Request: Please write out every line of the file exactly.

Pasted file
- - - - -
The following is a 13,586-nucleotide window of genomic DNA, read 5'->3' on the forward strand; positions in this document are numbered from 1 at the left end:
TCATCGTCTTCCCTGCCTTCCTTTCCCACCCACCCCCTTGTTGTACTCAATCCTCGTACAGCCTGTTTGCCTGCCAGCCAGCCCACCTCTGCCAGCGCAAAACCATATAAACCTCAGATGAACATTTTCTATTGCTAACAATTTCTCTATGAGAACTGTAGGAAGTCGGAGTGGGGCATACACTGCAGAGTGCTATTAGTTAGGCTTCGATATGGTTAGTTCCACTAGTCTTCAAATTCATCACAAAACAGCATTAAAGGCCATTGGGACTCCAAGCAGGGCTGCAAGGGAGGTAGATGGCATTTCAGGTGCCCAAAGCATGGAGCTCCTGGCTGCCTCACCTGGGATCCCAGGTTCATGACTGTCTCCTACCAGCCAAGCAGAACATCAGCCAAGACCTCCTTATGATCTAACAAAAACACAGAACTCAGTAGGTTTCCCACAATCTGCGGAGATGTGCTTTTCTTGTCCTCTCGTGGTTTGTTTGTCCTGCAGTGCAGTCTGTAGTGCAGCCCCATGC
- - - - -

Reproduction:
The following is a 13,586-nucleotide window of genomic DNA, read 5'->3' on the forward strand; positions in this document are numbered from 1 at the left end:
TCATCGTCTTCCCTGCCTTCCTTTCCCACCCACCCCCTTGTTGTACTCAATCCTCGTACAGCCTGTTTGCCTGCCAGCCAGCCCACCTCTGCCAGCGCAAAACCATATAAACCTCAGATGAACATTTTCTATTGCTAACAATTTCTCTATGAGAACTGTAGGAAGTCGGAGTGGGGCATACACTGCAGAGTGCTATTAGTTAGGCTTCGATATGGTTAGTTCCACTAGTCTTCAAATTCATCACAAAACAGCATTAAAGGCCATTGGGACTCCAAGCAGGGCTGCAAGGGAGGTAGATGGCATTTCAGGTGCCCAAAGCATGGAGCTCCTGGCTGCCTCACCTGGGATCCCAGGTTCATGACTGTCTCCTACCAGCCAAGCAGAACATCAGCCAAGACCTCCTTATGATCTAACAAAAACACAGAACTCAGTAGGTTTCCCACAATCTGCGGAGATGTGCTTTTCTTGTCCTCTCGTGGTTTGTTTGTCCTGCAGTGCAGTCTGTAGTGCAGCCCCATGC